The heart
Human heart

Nestled in the chest between two lungs and protected by the ribs and breastbone, lies the heart.

This muscular organ about the size of your fist, collects the blood from the great veins. After pumping it through the lungs, it sends it out to all parts of the body to supply oxygen and other essential nutrients.

To accomplish this task, the average heart beats about 70 times/minute or approximately 100000 times/day, from birth to death. If it misses a beat by chance, one would be susceptible to dizziness and could slip into unconsciousness if nothing changes. Fortunately, the beats go on with little or no conscious help from you.

You do however need to take care of this vital organ if you wish to enjoy a long and healthy life.


Heart Anatomy

The heart is a muscle pump with 4 compartments, and four one-way valves controlling the flow of Blood through these chambers. The right side of the heart receives the blood returning from the body, thence it moves to the right ventricle or pumping chamber, which pumps it into the lungs.

In the lungs, Carbon dioxide is removed and oxygen is added to the blood. The blood then returns to the left side of the heart and is collected in the upper left atrium chamber.

Afterwards, it flows through to the lower chamber, the left ventricle and is pumped from the rest of the body. This cycle is repeated at every heartbeat.




A regular exercise programme causes the heart and blood vessels to become more efficient so that the resting heart rate is slower and the heart does not speed up as much for any give amount of exercise.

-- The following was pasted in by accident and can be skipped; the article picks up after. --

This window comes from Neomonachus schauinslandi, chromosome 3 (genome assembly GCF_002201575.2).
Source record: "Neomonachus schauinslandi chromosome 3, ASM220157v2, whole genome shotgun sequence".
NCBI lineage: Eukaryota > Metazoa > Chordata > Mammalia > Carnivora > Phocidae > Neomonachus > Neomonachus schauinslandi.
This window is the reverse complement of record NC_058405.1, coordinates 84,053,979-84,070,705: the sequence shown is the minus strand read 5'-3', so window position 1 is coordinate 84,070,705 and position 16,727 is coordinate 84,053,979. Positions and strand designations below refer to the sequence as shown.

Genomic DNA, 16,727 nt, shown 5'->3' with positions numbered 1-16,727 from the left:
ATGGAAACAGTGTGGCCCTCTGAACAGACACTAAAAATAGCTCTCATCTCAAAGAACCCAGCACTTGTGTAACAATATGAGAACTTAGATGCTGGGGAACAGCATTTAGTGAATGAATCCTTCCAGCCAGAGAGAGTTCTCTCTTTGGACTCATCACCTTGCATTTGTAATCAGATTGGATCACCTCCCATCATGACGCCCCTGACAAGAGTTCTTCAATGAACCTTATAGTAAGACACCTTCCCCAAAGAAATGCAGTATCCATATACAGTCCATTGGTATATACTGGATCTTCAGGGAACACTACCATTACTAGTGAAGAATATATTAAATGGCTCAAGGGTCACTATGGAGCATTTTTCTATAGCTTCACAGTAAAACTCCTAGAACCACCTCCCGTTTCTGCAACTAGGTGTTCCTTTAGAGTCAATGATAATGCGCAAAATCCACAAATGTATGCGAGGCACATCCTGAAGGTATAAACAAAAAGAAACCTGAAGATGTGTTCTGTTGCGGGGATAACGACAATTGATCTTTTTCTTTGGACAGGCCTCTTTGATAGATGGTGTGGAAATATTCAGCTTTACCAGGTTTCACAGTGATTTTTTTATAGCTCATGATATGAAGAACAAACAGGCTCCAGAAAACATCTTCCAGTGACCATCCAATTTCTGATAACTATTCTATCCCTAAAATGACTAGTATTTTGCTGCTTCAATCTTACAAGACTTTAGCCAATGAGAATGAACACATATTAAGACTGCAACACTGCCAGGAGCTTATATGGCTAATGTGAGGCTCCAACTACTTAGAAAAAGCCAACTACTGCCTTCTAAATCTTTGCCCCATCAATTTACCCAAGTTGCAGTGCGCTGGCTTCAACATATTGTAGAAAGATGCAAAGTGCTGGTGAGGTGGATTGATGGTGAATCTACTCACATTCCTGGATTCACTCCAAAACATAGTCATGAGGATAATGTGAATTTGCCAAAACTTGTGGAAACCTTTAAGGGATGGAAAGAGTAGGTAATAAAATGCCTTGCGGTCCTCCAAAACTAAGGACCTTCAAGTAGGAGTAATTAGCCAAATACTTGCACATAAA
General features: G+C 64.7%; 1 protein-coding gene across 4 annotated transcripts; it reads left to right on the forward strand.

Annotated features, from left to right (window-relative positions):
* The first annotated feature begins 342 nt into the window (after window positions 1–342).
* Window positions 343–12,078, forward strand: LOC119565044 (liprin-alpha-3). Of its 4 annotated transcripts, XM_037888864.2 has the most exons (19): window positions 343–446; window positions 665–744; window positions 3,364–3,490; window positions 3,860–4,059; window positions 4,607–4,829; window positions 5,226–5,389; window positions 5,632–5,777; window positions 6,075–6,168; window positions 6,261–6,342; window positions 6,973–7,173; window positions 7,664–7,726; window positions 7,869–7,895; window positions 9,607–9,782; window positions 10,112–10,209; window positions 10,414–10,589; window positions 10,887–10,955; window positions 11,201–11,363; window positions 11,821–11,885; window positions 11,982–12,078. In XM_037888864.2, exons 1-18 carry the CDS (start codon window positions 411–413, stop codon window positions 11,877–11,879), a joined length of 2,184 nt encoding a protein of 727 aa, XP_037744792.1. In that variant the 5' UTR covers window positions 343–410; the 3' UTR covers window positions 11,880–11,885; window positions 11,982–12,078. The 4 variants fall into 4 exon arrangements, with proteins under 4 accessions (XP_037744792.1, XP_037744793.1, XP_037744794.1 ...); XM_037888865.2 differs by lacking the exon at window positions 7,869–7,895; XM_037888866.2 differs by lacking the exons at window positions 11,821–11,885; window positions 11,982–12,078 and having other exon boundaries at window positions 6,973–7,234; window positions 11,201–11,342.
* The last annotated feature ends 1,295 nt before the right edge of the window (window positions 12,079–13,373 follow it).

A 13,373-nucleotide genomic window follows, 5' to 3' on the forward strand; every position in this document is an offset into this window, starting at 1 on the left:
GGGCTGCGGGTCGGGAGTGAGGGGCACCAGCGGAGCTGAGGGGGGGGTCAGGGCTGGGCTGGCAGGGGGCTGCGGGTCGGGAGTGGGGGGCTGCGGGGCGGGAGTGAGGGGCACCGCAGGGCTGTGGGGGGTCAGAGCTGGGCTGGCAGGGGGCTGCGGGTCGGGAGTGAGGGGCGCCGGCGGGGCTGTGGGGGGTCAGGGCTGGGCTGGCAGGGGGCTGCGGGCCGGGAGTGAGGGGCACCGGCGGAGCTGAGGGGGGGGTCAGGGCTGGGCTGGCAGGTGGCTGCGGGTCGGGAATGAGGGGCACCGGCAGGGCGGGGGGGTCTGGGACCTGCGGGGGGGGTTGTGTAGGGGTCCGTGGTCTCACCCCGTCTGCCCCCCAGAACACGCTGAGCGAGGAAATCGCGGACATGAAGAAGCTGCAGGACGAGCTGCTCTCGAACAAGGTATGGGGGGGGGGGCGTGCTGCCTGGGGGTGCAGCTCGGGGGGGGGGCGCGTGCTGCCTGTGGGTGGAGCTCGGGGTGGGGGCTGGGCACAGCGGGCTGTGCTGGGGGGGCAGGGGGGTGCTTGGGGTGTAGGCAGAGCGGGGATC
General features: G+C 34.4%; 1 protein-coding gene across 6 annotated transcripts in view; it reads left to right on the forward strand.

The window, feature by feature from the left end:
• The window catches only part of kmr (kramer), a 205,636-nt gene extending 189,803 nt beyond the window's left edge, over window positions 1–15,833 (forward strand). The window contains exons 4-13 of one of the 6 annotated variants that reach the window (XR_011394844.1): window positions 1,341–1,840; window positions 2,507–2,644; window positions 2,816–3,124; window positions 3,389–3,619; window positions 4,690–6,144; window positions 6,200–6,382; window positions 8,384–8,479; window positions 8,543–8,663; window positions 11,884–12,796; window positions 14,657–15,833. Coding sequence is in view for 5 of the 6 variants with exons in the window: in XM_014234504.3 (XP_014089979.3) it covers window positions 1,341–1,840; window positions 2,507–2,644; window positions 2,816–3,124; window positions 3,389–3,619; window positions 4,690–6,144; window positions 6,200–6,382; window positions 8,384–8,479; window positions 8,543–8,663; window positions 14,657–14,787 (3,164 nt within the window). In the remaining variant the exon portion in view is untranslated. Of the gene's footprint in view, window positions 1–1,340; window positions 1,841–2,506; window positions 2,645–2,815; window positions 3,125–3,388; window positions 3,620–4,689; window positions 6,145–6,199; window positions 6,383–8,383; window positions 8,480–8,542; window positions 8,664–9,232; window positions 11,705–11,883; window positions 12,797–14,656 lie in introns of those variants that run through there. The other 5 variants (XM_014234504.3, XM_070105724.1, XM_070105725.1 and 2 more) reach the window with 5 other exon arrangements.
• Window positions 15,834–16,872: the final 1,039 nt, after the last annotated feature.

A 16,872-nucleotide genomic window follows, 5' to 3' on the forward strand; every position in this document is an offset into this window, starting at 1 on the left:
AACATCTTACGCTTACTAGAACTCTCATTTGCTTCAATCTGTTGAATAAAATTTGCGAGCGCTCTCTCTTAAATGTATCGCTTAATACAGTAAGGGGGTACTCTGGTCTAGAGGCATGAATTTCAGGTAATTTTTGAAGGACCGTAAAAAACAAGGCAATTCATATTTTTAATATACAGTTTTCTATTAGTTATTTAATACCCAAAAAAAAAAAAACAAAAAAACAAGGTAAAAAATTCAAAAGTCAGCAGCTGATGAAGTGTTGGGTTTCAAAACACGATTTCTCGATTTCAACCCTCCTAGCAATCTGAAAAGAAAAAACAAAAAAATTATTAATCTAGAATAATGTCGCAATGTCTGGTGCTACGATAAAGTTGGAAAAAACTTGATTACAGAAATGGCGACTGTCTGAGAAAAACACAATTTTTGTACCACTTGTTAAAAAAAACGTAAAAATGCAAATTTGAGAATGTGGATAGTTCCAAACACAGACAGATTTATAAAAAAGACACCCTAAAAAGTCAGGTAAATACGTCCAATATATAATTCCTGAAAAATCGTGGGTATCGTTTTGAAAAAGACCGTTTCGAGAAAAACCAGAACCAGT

Although, with strenuous exercise, the heart rate increases to supply more blood and oxygen to the working muscles.

A trained athlete may have a pulse as slow as 40-45 beats/minute at rest, whereas someone in poor physical condition may have a pulse of 80 or more. A slow pulse may occur with problems in the conduction system- if the impulse gets blocked in its pathway from the upper to the lower pumping chambers.

If the heart rate gets slow enough or if the heart stops for short rests from time to time, it may warrant having a pacemaker inserted into the heart to help control the rhythm.

Fast heart beating occurs normally in response to exercise, emotion, fever, blood loss amongst others. It can also occur from medical problems with the electrical system of the heart.



Care of the heart

You might have heard it before but one cannot but emphasize the need for the inclusion of fruits in one’s diet. Also, taking vegetables and cereals is an ideal choice. Stay away from fatty meats, shell fish and other dairy fats is advisable.

Eat healthy

Limiting the sugars and alcohol in the diet is also helpful since they are turned into fats by the body, particularly if there is a tendency to be diabetic or overweight. Salt intake should also be limited to help control high blood pressure.

Regular vigorous exercise is a great help in keeping the heart and vascular system in good condition.

Another important factor to weigh in on is stress. We know that stress and worrying are damaging. So, worrying about your heart’s health is not going to improve it. Black don’t crack!!!!

A checkup now and then wouldn’t hurt too. Remember, our health is our wealth!!!


A balanced diet, adequate exercise, temperature habits, weight control and a happy frame of mind will considerably reduce your chances of ever having heart disease and will also lead you to a healthy happier you.

Care of the heart

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